It’s technology that has fostered the niches which can fine-tune their playlists to their audience. More’s the pity. My kids’ exposure to opera (other than from me) was Saturday morning ancient cartoons and even that is gone now.

    Not surprising that churches would try the same niche programming. Too bad.

  • Cameron

    As a past student of Terry’s, my question is where should the line be drawn for Christian music?

    Sure, if “we” decide the play lists the masses will follow; but just what part of the music is Christian? Singer, lyrics or notes?

    Is it still a x-ian song, sung by Russ Taff, even though used in the movie The Lost Boys with death metal riffs and hobo fires in barrels? just asking…

    Music in worship is always a sticky subject, but are we really surprised that the seeker sensation has divided a church service this much?

    I’m not, but it is sad the division among some congregations.

  • Chris Bolinger

    I wasn’t asking just you, Terry, but no one else seems to care (enough to comment).

  • Chris Bolinger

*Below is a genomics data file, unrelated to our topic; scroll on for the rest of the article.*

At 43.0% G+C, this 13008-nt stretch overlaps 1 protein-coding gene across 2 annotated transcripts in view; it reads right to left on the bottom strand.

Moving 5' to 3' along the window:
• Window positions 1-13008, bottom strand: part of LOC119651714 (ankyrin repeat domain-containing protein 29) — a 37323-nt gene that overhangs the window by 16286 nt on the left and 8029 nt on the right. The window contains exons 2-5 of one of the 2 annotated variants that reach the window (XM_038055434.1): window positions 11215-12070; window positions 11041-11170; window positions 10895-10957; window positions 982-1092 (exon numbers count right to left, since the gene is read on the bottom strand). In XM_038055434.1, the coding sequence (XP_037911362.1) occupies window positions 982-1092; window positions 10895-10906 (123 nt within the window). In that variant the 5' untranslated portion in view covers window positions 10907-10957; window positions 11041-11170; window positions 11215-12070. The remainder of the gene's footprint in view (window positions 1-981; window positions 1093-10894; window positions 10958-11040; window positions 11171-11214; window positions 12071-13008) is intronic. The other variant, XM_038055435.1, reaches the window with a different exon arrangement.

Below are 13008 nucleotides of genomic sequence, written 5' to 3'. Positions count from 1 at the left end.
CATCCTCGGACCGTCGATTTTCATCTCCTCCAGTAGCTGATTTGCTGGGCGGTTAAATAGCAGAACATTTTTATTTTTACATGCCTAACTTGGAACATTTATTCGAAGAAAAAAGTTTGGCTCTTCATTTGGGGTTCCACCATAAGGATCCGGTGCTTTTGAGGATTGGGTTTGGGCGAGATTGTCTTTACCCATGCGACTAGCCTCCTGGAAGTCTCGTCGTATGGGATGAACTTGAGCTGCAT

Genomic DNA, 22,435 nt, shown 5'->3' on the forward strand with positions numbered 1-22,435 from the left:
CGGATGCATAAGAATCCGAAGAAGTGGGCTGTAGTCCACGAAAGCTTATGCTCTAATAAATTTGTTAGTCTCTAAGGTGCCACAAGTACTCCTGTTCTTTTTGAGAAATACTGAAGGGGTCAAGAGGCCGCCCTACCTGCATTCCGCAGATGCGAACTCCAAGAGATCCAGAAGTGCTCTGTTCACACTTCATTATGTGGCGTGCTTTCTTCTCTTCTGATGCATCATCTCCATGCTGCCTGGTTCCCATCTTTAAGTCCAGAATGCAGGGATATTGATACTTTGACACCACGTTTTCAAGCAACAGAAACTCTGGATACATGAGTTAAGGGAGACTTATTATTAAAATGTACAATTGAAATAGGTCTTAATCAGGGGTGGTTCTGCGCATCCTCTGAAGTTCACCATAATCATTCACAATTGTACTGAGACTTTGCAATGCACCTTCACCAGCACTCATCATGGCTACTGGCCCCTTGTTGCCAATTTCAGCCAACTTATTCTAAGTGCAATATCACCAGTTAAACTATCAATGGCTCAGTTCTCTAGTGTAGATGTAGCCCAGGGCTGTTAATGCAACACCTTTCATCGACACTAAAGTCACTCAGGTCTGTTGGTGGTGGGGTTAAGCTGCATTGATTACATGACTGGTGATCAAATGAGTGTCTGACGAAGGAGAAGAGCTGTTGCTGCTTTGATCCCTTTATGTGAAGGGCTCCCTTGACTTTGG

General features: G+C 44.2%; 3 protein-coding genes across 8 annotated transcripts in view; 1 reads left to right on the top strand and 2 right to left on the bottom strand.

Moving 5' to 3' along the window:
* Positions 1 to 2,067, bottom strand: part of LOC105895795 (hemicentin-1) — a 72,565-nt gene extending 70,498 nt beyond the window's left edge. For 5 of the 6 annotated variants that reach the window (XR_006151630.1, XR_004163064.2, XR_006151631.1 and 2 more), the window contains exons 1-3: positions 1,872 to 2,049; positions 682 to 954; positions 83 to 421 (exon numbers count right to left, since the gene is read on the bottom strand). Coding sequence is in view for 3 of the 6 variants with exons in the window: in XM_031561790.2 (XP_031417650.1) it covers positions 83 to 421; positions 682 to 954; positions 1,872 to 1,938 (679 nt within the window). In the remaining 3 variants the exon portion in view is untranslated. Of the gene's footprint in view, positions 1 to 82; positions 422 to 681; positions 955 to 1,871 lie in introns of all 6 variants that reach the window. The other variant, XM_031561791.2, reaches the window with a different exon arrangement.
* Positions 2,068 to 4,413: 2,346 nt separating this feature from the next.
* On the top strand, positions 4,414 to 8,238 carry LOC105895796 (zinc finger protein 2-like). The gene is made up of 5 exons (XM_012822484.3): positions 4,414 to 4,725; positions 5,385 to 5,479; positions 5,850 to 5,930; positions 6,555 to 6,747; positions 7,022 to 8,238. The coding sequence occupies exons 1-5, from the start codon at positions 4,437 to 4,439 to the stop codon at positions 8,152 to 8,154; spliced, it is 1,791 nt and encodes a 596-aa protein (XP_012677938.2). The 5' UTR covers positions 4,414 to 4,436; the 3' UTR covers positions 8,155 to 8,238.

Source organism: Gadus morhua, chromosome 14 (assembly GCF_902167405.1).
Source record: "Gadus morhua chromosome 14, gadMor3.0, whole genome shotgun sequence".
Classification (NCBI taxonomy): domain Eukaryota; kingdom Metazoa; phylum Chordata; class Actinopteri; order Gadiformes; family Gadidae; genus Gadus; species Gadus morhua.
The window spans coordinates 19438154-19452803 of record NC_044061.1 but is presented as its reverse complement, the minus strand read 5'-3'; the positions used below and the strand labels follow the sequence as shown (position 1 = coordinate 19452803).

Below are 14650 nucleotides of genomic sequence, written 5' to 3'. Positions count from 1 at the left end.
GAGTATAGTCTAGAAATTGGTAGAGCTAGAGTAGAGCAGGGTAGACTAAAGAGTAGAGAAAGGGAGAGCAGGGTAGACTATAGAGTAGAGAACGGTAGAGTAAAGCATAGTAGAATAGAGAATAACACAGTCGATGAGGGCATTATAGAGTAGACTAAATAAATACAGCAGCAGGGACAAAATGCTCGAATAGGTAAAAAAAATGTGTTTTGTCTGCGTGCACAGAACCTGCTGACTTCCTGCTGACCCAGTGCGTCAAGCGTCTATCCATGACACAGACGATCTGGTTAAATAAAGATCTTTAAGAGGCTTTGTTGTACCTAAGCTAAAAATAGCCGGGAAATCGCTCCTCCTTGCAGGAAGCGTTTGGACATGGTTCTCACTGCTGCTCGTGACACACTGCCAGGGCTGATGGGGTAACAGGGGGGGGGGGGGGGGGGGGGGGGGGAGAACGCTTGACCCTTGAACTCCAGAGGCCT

Oops. I typed too soon.

  • Roberto Rivera

    I wasn’t asking just you, Terry, but no one else seems to care (enough to comment).

    As Eric said in The Crow, “I care.” But, the “worship wars” are exhausting and I’m an outsider looking in so I’m reluctant to say more.

    Still, I agree with you: music is only the most important thing if your point of reference is, well, entertainment.

    Music, like so much else, is a kind of proxy in this fight: it’s a marker for larger attitudes about what it means to be a (never mind the) church vis-a-vis the larger culture; the role, if any, that tradition and liturgy play in defining a church, etc. I’m not saying that people don’t truly like traditional hymns or “praise songs,” but the energy — mostly in the form of heat — generated by and fueling these conflicts doesn’t derive from musical preferences — it comes from the attitudes I described.